· 3 min read · Features

Roboadvisers: Your new benefits tool

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'Roboadvice’ could be a great way to give employees advice on even tricky subjects

The robots aren’t ‘coming’. They are already here, and working in HR. But, unlike the many Hollywood interpretations, these workers come in the much less dramatic form of the ‘roboadviser’.

Already popular in the US, particularly with regard to managing financial matters, roboadvisers are now colonising the UK. However, the term ‘roboadvice’ is quite misleading. What we’re actually talking about here is automating systems that used to be manned by a human being.

Experts are predicting that roboadvice will play an increasingly important and complementary role in the HR mix, delivering efficiency, scale and cost-effectiveness.

So roboadvisers would probably advise you (based on the instantaneous analysis of much metadata) to make them a firm part of your team...

Where will this work?

In the complex world of finance, where processing big data is required in order to offer up options, roboadvice makes perfect sense.

HR business partner at BMT Group Daisy Mason hired Wealth Wizards to provide advice to the firm’s employees regarding where their pensions should be invested. “It can be onerous talking to someone about your finances. This is much quicker. It’s been gamified, which makes it more fun and we expect about a third of our employees to use it,” she says.

Employees answer questions designed to assess their attitude to risk. These inform the final recommendation made, displayed as a pie chart. The process takes about 15-20 minutes and the respondent can click a button at the end to put the plan into action, without the need to talk to a human or sign a form, as would have been the case previously.

This type of service is now being used because of advances in technology and cultural developments, which mean people are more comfortable managing their finances online.

Currently roboadvice is thriving in situations where data can be analysed to produce simple, unambiguous recommendations. As well as pensions it is being used to advise on ISAs and wealth management generally.

Where won’t it work?

If you’re dealing with a complex, sensitive situation where there is not an obvious ‘right’ answer or conflicting priorities, then roboadvice is not recommended. Instead discussing the pros and cons of various options with a (human) expert is advisable. For instance, in the Wealth Wizards/BMT example a financial adviser will give an employee a call if discrepancies are flagged up in their answers.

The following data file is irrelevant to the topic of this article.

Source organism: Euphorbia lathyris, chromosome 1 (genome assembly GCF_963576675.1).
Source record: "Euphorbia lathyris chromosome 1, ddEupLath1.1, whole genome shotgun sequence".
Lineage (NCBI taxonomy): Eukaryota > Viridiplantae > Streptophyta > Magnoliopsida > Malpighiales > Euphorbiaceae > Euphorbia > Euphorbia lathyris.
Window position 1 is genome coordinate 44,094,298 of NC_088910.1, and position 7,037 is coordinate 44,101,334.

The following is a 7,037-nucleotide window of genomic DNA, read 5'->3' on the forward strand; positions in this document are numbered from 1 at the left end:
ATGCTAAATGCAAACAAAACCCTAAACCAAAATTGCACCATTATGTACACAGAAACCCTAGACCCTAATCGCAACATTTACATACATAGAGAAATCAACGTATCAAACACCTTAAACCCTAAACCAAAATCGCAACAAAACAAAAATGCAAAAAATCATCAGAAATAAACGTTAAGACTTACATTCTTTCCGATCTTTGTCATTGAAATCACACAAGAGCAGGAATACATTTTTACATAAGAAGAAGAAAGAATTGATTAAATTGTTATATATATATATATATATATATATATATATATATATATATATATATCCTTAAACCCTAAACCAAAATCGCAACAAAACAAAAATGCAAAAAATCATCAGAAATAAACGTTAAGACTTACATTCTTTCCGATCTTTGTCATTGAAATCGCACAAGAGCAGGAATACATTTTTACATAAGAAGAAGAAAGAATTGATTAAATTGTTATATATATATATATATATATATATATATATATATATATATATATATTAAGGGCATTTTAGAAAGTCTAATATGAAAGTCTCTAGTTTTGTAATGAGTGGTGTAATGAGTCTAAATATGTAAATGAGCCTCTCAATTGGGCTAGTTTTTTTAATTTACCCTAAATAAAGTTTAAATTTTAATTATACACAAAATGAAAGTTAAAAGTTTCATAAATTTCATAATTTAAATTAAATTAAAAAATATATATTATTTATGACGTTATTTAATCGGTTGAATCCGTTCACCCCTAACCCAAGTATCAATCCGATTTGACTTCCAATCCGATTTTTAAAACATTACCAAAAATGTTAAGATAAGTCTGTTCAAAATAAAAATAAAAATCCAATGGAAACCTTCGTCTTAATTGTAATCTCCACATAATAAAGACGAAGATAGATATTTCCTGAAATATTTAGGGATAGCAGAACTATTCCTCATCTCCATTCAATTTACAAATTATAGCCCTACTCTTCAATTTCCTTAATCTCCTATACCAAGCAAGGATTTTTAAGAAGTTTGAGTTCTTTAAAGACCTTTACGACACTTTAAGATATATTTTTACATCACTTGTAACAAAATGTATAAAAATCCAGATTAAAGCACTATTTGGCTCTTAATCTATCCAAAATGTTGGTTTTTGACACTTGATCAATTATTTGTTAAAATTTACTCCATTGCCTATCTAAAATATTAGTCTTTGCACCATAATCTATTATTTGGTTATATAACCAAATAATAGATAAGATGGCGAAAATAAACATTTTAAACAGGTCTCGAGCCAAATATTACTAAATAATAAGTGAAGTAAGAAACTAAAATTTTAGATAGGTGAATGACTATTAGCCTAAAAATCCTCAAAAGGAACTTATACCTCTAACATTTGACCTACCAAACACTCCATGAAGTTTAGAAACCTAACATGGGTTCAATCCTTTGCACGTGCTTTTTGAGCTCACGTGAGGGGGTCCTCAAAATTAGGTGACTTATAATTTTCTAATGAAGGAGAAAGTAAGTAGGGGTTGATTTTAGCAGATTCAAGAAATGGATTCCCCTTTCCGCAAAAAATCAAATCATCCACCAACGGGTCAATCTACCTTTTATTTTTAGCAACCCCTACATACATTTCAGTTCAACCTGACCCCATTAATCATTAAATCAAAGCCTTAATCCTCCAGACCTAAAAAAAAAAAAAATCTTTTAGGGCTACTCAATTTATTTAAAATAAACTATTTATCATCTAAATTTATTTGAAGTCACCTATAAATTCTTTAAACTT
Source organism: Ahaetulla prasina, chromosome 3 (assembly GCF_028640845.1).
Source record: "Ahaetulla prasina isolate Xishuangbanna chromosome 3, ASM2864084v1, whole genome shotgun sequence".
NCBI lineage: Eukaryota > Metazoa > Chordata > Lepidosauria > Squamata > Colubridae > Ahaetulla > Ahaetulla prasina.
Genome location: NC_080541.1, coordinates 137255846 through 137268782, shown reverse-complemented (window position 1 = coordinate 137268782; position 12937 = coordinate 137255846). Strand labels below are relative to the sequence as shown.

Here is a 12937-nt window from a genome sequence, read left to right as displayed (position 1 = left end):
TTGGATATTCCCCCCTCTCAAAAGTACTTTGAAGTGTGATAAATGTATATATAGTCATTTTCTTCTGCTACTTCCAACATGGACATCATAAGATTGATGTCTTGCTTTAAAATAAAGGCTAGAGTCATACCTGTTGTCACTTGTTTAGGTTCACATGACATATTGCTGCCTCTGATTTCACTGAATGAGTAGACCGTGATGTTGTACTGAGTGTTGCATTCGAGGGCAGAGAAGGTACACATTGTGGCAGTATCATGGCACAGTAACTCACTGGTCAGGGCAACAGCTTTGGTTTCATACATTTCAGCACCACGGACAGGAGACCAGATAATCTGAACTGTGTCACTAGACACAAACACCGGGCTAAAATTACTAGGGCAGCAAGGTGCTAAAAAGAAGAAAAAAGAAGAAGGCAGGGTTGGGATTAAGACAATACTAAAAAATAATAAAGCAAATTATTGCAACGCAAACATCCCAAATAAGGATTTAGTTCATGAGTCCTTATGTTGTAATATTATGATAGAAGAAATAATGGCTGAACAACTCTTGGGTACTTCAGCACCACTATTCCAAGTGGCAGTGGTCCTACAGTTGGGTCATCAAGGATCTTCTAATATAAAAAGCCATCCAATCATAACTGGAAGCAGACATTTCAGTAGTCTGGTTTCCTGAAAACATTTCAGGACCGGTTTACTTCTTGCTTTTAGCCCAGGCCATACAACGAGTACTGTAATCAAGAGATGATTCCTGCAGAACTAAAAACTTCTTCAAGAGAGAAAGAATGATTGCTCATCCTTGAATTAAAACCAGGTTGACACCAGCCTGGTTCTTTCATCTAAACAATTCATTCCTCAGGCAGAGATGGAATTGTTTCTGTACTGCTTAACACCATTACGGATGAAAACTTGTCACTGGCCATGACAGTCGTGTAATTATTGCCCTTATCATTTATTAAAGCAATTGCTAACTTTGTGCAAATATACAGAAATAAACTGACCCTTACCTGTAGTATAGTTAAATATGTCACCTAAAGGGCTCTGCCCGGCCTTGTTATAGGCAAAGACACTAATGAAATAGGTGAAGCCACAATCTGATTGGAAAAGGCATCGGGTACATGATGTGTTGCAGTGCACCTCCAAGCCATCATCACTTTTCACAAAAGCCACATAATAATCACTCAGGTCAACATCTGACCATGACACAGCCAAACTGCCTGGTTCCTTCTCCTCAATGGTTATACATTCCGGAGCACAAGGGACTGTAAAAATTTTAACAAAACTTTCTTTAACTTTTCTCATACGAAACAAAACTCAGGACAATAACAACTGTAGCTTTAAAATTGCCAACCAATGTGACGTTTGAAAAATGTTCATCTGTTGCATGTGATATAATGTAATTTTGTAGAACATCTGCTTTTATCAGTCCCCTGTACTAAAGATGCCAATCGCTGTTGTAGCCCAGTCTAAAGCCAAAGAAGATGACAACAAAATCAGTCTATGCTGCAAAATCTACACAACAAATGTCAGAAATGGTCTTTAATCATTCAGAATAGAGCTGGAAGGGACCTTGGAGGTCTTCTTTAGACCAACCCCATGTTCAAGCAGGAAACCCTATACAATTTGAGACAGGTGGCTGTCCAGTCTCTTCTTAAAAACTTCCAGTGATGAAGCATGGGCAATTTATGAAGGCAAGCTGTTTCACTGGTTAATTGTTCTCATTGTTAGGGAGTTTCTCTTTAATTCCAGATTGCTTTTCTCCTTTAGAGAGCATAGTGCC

“If their answers contradict each other, especially on questions to do with the risk they are prepared to take, Wealth Wizards will talk them through it,” says Mason, adding that personalised guidance is paramount when dealing with money, and employees need to understand fully the reasons behind the roboadvice.

How far will the roboadvice trend go in the future?

We are already seeing roboadvice start to make waves in the employee healthcare sector too, with 2016 predicted to be a pivotal year for launches and growth. Experts believe that it won’t be long before the trend for people to monitor their health through wearable tech will be mainstream.

Empowered by tech from their employer they will take personal responsibility for their health, rather than looking to HR to manage ill-health. Babylon, for example, is launching its first ‘symptom checker’ in Q2, which uses artificial intelligence to help employees stay healthy, so productivity-sapping illness can be nipped in the bud. ‘Robodoctors’ analyse the data and suggest wellbeing improvements that workers could make.

The firm has also recently launched a simple mental health app where staff can automatically book a phone or video consultation with therapists, avoiding the need to deal with a human being – something that puts many people off because of the stigma still associated with mental illness. In future such suppliers have ambitions to innovate much more here by, for example, tracking mood, behaviour and workload in order to accumulate learning about an individual and spot when they are at risk of stress-related illness.

It’s early days, but as we get more accustomed to roboadvice there is no reason why the trend couldn’t branch out and take on a more sophisticated role.

“Commentators have recently highlighted cognitive computing as the next development of roboadvice. This is a form of software that mimics the human brain and is able to weigh up problems that don’t necessarily have a right answer,” reports Ian Bird, business development director at Foster Denovo.

“Give it another three to five years and I think we will see its true impact.”